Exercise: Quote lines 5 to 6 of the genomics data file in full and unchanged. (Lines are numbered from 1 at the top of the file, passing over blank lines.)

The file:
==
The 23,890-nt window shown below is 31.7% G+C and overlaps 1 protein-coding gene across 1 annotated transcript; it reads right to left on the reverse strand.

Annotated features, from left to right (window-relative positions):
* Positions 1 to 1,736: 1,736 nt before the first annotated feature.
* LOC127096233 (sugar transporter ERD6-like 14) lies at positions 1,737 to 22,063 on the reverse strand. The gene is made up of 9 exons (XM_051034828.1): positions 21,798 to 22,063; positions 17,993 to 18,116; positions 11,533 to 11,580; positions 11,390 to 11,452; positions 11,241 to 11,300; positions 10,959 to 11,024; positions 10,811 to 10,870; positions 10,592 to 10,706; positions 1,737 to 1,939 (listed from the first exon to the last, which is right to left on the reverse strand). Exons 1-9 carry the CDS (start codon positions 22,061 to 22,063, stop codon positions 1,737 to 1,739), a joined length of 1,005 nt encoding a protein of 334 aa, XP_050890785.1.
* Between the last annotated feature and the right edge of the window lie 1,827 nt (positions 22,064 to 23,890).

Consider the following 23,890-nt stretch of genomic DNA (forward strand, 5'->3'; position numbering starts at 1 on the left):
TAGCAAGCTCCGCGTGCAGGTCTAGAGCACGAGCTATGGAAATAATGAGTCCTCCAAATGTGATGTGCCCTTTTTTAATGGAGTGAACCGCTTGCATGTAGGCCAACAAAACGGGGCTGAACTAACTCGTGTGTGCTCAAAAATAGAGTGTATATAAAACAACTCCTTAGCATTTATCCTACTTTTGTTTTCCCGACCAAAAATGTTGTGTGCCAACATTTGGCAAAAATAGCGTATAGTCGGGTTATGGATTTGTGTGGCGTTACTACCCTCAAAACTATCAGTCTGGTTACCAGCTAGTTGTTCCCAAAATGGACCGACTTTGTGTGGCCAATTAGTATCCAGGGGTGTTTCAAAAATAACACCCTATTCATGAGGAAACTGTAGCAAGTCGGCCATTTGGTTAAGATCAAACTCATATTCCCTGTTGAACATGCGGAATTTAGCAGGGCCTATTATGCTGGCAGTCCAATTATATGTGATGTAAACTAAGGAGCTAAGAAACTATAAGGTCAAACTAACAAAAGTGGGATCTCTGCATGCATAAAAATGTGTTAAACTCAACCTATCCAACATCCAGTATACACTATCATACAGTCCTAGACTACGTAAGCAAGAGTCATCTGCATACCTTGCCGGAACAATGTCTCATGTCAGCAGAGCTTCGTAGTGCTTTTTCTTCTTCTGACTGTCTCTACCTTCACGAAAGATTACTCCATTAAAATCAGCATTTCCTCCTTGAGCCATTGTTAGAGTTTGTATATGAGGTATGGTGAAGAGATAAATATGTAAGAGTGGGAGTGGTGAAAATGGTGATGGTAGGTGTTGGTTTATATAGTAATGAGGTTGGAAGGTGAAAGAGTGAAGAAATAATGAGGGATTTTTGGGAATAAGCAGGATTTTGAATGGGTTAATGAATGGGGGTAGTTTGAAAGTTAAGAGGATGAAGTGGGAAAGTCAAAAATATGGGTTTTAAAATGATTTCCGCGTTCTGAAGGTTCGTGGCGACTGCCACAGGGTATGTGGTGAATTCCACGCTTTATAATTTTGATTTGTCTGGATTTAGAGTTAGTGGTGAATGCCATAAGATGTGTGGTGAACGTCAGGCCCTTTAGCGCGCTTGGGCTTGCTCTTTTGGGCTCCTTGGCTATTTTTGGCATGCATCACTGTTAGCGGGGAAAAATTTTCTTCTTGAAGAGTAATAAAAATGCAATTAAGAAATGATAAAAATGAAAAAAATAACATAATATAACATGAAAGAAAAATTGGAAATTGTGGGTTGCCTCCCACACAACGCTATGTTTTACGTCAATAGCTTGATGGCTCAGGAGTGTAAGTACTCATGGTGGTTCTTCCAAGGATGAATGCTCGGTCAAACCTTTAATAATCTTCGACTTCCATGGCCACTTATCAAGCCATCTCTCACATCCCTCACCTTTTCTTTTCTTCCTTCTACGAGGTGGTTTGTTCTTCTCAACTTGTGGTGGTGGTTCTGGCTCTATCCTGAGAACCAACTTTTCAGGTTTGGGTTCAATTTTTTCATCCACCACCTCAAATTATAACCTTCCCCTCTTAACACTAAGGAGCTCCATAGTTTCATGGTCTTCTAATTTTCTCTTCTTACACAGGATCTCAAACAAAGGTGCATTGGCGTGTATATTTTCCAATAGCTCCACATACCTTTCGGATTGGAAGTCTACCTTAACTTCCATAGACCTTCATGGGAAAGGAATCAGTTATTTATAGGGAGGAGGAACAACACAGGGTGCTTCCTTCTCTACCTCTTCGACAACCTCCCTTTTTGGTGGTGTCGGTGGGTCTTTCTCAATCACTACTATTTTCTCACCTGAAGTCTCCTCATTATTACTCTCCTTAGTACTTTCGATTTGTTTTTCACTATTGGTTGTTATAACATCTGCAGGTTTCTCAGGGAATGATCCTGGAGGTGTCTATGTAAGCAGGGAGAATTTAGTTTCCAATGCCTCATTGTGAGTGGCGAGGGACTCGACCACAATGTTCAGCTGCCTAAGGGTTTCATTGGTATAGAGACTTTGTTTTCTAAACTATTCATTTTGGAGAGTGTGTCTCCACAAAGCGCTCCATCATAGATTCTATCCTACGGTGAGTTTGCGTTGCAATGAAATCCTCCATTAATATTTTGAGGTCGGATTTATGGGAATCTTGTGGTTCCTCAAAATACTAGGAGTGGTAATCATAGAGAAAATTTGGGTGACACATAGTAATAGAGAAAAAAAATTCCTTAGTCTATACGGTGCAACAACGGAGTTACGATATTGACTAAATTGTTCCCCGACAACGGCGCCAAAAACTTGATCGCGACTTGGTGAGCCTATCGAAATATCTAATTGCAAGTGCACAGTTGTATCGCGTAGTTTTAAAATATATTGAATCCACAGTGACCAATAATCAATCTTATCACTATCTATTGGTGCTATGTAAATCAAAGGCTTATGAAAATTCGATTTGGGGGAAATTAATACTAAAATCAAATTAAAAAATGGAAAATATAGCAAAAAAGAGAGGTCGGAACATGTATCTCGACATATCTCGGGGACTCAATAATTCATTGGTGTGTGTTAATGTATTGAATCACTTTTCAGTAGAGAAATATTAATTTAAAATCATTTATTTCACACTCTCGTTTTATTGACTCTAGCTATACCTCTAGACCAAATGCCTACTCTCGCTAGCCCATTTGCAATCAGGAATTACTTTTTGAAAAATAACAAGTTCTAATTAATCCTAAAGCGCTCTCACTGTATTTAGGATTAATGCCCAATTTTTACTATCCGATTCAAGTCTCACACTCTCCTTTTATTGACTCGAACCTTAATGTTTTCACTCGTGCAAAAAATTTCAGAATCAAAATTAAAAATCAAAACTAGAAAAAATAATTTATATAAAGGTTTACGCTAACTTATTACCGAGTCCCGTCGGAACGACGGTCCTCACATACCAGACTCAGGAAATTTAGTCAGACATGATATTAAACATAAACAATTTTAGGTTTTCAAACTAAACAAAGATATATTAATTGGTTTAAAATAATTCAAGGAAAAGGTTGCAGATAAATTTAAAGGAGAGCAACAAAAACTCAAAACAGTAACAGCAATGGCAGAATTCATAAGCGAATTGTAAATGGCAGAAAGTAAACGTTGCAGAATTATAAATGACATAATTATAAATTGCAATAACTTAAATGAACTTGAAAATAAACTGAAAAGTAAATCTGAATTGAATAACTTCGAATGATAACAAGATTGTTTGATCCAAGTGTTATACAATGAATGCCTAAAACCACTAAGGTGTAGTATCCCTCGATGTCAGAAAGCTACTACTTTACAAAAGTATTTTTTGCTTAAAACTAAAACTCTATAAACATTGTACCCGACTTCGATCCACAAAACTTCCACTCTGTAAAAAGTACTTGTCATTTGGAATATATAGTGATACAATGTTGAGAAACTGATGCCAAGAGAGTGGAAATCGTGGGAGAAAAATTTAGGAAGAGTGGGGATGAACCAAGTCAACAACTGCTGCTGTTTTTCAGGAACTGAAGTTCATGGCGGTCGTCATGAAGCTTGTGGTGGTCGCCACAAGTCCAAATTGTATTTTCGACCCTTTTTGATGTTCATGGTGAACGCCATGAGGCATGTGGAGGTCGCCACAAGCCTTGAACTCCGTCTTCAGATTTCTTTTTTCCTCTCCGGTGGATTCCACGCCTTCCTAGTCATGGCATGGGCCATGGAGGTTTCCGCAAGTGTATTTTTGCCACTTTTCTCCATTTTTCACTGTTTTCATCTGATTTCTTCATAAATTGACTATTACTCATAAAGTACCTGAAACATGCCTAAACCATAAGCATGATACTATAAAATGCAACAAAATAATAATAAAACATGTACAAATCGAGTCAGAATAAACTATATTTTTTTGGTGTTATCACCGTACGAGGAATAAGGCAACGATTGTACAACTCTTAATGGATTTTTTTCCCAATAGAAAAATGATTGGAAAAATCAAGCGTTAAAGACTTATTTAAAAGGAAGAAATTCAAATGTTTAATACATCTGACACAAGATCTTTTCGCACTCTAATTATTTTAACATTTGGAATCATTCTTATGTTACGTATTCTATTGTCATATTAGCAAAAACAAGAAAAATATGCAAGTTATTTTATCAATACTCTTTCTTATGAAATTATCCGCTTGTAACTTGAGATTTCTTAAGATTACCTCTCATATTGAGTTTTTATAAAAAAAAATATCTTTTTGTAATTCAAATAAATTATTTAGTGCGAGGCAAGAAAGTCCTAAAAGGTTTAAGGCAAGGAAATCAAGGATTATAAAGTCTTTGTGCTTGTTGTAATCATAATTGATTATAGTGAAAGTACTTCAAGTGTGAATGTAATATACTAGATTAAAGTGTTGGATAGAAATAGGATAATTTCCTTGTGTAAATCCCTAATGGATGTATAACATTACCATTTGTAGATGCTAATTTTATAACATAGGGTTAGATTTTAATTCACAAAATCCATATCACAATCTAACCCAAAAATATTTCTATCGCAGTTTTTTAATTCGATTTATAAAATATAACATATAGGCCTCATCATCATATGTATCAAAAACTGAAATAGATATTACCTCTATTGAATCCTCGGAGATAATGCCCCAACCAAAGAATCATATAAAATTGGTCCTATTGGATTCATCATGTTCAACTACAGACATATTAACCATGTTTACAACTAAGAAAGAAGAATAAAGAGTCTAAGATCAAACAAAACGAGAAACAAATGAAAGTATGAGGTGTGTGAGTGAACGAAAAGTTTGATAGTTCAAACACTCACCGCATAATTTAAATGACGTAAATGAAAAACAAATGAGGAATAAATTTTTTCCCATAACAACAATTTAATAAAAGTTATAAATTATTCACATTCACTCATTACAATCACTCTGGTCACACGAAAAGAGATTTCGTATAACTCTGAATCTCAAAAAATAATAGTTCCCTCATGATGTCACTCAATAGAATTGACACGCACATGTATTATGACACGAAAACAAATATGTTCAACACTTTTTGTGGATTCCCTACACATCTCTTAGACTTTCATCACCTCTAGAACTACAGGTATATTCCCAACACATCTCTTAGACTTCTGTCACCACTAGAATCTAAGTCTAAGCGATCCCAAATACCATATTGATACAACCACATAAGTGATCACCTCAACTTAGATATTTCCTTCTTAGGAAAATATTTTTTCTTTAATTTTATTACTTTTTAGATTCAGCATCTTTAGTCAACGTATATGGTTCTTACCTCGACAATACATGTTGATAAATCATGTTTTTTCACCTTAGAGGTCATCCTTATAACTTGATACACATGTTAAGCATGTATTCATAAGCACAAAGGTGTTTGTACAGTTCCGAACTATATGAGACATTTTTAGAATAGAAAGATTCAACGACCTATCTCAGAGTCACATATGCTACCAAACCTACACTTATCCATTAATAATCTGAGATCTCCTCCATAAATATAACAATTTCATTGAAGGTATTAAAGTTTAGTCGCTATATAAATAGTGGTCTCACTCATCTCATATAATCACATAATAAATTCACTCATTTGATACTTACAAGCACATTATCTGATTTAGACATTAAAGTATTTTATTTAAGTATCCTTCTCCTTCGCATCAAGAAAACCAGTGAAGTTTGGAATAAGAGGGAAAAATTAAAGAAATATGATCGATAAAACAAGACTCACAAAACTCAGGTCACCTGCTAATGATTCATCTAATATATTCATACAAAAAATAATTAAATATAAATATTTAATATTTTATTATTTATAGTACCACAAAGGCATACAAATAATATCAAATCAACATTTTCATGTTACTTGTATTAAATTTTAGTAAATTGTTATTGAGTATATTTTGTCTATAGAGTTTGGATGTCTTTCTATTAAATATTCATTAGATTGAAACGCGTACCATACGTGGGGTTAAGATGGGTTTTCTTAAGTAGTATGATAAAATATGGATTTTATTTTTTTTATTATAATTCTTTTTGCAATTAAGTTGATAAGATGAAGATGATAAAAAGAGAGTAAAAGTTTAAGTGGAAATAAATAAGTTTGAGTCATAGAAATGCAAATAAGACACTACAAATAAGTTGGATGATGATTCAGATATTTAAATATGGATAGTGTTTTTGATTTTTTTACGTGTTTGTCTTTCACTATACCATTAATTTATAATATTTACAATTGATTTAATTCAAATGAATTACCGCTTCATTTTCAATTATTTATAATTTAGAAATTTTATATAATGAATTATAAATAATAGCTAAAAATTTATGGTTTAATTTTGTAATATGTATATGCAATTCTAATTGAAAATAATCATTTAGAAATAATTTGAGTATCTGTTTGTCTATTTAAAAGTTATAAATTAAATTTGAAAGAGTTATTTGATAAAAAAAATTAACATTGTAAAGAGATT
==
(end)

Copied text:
* Between the last annotated feature and the right edge of the window lie 1,827 nt (positions 22,064 to 23,890).

Consider the following 23,890-nt stretch of genomic DNA (forward strand, 5'->3'; position numbering starts at 1 on the left):